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A St. George man convicted in a murder-for-hire plot plans to accept a plea deal that will vacate his conviction and potentially trim decades from his prison sentence.

A federal jury found Kelly J. Polatis guilty of 14 charges in 2011 of scheming to hire a hit man to kill five people to derail a federal drug case against him in Coeur d'Alene, Idaho. The hit man was actually an undercover FBI agent.

Polatis faced potential prison terms of up to 30 years on four counts and a maximum of 10 years each on the others. But in March, U.S. District Judge Clark Waddoups ruled that Polatis' attorney failed to properly inform him of the possible sentence he faced if convicted when discussing a plea deal offered by prosecutors. In fact, the attorney acknowledged he never calculated his client's potential sentence — twice what he was offered in the plea deal — until months after Polatis' trial ended.

Waddoups said that violated Polatis' Sixth Amendment rights. He said prosecutors had to reoffer the plea deal to Polatis and, if he accepted it, his convictions would be vacated and he would entitled to a new sentencing hearing. Polatis, 43, has agreed to plead guilty to two counts, each of which carries a potential maximum sentence of 10 years in prison and a fine of $250,000. A sentencing hearing is set for July 2.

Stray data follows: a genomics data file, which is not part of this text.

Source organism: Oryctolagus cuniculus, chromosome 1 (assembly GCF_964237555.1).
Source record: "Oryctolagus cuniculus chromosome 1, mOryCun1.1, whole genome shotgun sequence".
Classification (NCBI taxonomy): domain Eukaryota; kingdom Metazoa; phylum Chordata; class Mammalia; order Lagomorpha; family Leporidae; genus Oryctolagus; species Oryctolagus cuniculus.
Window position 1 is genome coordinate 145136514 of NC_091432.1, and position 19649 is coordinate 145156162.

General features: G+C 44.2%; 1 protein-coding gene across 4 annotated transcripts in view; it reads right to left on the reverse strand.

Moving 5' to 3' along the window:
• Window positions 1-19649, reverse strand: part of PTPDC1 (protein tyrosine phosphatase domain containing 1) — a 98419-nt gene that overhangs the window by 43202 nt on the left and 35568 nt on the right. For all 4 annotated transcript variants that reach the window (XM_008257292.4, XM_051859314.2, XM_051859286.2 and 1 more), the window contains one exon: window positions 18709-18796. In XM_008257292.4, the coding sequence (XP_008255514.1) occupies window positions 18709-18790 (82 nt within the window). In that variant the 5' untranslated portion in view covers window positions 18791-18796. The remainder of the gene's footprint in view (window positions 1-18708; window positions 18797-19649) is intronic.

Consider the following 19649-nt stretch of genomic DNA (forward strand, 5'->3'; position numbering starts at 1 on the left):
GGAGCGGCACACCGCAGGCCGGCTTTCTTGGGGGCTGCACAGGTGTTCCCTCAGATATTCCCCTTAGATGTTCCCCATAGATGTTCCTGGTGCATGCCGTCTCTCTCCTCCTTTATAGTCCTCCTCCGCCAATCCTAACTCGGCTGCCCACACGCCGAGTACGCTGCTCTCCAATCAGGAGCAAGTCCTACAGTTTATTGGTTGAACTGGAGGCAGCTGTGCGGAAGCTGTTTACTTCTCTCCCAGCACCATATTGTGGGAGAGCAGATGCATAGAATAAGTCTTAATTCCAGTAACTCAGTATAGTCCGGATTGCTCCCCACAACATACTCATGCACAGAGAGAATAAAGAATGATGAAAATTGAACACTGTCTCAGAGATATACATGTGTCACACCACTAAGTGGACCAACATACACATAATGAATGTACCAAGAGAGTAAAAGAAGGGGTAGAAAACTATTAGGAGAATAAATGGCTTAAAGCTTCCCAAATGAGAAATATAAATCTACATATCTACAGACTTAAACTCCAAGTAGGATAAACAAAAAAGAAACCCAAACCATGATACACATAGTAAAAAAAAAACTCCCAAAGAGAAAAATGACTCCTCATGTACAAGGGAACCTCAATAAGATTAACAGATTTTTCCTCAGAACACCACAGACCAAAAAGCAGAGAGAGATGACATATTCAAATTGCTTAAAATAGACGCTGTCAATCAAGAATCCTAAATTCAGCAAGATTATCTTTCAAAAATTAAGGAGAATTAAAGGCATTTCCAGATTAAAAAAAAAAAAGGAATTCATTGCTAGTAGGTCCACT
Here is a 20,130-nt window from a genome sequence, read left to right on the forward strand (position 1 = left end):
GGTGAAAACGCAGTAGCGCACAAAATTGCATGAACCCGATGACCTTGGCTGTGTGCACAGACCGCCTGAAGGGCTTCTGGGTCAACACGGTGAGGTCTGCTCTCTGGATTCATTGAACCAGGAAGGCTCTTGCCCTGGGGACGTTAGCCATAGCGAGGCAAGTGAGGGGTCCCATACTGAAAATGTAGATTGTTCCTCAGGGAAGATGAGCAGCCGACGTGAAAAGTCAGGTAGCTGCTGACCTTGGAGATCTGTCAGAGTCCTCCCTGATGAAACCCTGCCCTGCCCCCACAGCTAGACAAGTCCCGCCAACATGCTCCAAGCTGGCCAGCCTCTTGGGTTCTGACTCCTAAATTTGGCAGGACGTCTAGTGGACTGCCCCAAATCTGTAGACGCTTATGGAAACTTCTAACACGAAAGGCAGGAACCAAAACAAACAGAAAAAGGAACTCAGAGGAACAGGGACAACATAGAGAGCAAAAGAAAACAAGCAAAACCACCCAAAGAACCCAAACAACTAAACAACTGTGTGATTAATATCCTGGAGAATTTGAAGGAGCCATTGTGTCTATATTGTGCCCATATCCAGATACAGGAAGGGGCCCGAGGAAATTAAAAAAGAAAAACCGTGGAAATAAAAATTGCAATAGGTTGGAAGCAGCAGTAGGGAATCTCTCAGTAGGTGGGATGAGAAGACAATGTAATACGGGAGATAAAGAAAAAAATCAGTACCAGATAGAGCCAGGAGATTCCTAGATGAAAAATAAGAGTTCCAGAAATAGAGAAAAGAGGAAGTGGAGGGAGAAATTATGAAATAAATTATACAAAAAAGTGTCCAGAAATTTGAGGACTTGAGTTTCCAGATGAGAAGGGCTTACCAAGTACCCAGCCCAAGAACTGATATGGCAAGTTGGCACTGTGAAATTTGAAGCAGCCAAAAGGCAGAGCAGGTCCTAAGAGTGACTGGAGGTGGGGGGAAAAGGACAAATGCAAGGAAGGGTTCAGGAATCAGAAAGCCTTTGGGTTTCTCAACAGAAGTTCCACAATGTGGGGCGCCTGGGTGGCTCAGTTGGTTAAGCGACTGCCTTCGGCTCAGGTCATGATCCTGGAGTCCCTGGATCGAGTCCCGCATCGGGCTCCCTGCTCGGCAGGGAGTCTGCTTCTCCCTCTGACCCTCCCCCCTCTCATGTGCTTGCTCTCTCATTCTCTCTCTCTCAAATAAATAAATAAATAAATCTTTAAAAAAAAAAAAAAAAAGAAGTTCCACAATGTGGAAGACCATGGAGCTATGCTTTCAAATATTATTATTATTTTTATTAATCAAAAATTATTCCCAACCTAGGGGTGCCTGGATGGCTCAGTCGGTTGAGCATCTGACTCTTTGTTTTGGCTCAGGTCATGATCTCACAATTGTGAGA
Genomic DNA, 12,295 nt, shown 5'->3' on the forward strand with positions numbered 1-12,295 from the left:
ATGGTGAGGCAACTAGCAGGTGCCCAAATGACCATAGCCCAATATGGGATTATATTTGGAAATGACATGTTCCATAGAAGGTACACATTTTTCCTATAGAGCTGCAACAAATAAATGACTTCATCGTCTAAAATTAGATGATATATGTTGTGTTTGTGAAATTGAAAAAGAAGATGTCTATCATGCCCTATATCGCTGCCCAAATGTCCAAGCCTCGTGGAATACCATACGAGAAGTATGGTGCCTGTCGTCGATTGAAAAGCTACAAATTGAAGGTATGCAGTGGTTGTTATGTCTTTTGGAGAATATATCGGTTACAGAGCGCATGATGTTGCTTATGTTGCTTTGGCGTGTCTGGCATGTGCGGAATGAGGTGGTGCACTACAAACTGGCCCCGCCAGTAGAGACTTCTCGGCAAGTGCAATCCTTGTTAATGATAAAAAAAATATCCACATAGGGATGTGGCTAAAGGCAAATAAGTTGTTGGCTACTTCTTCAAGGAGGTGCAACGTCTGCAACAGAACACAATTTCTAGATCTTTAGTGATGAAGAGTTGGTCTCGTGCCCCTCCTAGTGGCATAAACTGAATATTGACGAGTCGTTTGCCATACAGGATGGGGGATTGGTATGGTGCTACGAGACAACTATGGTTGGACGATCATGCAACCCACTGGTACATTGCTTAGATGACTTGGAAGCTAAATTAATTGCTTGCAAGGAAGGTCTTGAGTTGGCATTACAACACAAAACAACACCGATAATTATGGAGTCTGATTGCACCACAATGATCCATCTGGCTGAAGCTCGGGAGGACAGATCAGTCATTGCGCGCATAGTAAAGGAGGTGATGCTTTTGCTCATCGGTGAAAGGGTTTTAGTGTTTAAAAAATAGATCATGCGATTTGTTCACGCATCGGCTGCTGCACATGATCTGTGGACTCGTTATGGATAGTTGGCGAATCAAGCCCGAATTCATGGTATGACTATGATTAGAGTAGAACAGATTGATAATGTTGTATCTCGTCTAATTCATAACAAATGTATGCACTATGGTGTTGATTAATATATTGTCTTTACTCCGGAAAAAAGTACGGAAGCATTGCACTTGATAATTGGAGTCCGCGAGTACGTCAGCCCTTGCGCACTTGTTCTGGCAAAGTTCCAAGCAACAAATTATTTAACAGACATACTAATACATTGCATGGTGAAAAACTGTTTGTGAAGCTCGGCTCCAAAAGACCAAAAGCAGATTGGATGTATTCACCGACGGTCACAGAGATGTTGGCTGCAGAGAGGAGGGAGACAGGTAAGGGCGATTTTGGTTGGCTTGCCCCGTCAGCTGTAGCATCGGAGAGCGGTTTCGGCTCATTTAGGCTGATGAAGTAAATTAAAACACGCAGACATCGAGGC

As part of the plea deal, he admitted he spoke to or met several times with an alleged hit man and plotted to have him kill four potential witnesses in the drug case, as well as a federal prosecutor.

"I admit that during all of these contacts, it was my intent to promise and agree to pay the hit man in U.S. currency for the murders," Polatis in a court document, "and I did in fact agree to make such payment."

At his trial, Polatis claimed he was drunk and just "playing along" with the hit man because he was afraid of being harmed if he did not come up with the $15,000 they discussed. Polatis never made the payment, however.

Prosecutors said claims that Polatis was just drunk were a ruse and they showed jurors a cocktail napkin on which he had the hit man write names of potential victims.

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